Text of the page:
Dubai, United Arab Emirates — DUBAI, United Arab Emirates (AP) — The chief executive of OpenAI, maker of ChatGPT, said Tuesday that the dangers that keep him up at night regarding artificial intelligence are the “very subtle social misalignments” that could make it systems wreak havoc.

Sam Altman, speaking at the World Government Summit in Dubai via video call, reiterated his call to create a body like the International Atomic Energy Agency to oversee AI that is likely to advance faster than the world expects.

“There are some things in there that are easy to imagine that really go wrong. And I’m not so interested in killer robots that walk down the streets towards things that are going wrong,” Altman said. “I’m much more interested in the very subtle social imbalances where we just have these systems in society and without no help. Particularly with bad intentions, things just go terribly wrong.”

However, Altman emphasized that the AI ​​industry, like OpenAI, should not be in the driver’s seat when it comes to crafting regulations that govern the industry.

“We are still in the stage of much discussion. So, you know, everyone is holding a conference. Everyone has an idea, a policy document, and that’s fine,” Altman said. “I think we’re still at a point where debate is necessary and healthy, but at some point in the next few years, I think we’ll have to advance. towards an action plan with real acceptance throughout the world.”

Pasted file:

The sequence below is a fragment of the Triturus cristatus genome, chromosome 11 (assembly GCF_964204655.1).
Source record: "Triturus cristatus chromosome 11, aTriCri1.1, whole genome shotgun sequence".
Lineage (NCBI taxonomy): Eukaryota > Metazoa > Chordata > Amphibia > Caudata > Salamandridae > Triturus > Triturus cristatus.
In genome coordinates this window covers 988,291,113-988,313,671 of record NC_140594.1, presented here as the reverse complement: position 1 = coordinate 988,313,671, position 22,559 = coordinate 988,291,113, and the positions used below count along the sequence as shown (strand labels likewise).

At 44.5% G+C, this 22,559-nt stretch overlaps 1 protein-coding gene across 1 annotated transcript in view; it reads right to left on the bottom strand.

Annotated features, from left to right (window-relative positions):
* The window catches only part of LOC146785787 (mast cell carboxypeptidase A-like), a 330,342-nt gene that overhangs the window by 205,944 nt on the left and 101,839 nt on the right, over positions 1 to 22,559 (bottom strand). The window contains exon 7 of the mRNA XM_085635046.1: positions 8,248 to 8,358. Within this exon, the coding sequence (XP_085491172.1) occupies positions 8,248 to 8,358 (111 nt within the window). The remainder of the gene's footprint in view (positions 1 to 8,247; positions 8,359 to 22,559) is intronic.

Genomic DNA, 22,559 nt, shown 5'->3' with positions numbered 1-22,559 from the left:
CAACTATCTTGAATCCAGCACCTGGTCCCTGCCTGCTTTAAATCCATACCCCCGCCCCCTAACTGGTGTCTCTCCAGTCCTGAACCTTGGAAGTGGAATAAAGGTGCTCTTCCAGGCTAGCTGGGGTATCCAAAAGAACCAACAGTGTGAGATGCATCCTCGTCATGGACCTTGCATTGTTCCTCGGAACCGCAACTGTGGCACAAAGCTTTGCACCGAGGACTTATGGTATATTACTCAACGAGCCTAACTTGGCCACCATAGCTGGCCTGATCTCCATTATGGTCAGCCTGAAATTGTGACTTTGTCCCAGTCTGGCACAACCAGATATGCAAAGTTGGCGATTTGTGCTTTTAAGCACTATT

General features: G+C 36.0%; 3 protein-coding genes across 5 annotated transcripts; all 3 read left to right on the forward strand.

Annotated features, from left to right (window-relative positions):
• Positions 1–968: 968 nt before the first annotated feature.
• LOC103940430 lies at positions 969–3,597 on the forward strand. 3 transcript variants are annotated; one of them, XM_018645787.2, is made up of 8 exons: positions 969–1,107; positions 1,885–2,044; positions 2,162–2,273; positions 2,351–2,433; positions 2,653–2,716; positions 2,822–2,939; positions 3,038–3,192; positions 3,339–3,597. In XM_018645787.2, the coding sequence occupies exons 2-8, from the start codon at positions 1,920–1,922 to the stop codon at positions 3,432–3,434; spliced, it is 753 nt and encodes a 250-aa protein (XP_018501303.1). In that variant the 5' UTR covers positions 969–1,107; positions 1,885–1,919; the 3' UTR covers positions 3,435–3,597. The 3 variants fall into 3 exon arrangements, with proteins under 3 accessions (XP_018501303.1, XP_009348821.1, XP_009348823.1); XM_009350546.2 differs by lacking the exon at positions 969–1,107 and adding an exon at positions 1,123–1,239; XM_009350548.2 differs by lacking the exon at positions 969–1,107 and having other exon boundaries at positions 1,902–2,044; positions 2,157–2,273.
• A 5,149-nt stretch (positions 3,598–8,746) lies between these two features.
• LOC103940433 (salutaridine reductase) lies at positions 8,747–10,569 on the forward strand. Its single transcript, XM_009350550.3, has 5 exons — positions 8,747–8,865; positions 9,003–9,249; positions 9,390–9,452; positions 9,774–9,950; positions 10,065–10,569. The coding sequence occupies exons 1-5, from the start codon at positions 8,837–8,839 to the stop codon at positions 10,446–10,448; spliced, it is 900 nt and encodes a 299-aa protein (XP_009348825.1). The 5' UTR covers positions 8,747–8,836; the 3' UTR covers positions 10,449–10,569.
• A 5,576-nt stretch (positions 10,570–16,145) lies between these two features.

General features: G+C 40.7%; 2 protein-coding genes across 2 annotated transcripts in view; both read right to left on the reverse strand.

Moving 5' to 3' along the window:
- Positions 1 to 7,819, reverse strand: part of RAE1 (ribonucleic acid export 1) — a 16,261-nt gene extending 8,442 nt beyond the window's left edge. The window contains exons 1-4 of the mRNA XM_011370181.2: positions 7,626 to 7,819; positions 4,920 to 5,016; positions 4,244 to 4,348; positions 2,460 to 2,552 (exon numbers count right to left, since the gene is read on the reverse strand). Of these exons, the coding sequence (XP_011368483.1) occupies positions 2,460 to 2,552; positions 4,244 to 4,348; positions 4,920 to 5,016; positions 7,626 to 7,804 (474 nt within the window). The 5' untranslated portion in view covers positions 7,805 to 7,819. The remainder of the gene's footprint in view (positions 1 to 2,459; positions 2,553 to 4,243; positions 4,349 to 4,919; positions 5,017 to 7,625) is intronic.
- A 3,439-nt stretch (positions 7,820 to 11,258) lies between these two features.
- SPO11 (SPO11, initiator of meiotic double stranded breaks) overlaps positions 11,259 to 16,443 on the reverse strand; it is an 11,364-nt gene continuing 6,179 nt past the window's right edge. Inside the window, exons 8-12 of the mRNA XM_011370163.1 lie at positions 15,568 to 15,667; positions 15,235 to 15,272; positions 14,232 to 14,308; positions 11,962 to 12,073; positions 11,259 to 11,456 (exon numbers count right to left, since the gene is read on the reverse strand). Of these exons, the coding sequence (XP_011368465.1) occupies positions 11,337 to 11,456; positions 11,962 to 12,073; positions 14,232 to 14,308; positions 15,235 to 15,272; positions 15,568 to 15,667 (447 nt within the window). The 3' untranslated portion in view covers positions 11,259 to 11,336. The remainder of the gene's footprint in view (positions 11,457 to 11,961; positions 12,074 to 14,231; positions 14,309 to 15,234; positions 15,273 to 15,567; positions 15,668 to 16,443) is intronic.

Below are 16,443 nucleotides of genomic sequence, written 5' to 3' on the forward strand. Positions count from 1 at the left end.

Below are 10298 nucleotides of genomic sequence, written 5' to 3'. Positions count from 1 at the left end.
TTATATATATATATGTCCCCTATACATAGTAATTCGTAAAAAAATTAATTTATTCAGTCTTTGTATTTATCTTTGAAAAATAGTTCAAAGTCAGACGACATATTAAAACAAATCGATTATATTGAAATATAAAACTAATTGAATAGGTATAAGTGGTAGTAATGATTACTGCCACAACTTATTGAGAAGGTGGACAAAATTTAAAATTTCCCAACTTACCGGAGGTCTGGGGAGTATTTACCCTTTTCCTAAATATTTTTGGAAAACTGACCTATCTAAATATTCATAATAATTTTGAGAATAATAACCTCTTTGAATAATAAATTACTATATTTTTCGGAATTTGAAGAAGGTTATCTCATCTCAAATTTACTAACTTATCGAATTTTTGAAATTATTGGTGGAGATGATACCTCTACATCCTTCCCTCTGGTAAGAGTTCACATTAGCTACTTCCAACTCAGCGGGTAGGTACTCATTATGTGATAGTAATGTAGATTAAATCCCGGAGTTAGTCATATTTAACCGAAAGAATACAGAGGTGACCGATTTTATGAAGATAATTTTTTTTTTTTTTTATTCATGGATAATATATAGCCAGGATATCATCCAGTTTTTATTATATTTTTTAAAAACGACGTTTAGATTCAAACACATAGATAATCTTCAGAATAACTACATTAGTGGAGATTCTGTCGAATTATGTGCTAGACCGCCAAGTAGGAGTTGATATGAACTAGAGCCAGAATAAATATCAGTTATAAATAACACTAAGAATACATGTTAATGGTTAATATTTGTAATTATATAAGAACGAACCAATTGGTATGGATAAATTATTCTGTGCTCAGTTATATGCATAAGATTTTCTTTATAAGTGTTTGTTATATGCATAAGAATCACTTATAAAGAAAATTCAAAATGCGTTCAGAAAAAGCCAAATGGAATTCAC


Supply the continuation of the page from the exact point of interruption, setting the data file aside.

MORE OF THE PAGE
OpenAI, a San Francisco-based artificial intelligence startup, is one of the leaders in this field. Microsoft has invested around $1 billion in OpenAI. The Associated Press signed a deal with OpenAI to access its news archive. Meanwhile, The New York Times has sued OpenAI and Microsoft for using their stories without permission to train OpenAI chatbots.

The success of OpenAI has made Altman the public face of the rapid commercialization of generative AI and fears about what may arise from the new technology.

The United Arab Emirates, an autocratic federation of seven hereditarily ruled sheikhs, has signs of that risk. Speech remains strictly controlled. Those restrictions affect the flow of precise information – the same details that AI programs like ChatGPT rely on as machine learning systems to provide answers to users.

The Emirates also has the Abu Dhabi firm G42, overseen by the country’s powerful national security adviser. The G42 has what experts suggest is the world’s leading Arabic-language AI model. The company has faced accusations of espionage for its ties to a mobile phone application identified as spyware. He has also faced accusations that he may have secretly collected genetic material from Americans for the Chinese government.

The G42 has said it would cut ties with Chinese suppliers over American concerns. However, the discussion with Altman, moderated by UAE Minister of State for Artificial Intelligence Omar al-Olama, did not address any of the local concerns.

For his part, Altman said he was encouraged to see that schools, where teachers feared that students would use AI to write papers, are now embracing the technology as crucial for the future. But he added that AI is still in its infancy for him.

“I think the reason is that the current technology we have is like… that first cell phone with a black and white screen,” Altman said. “So give us some time. But I will say that I think in a few more years it will be a lot better than it is now. And in a decade it should be quite remarkable.”

By Sam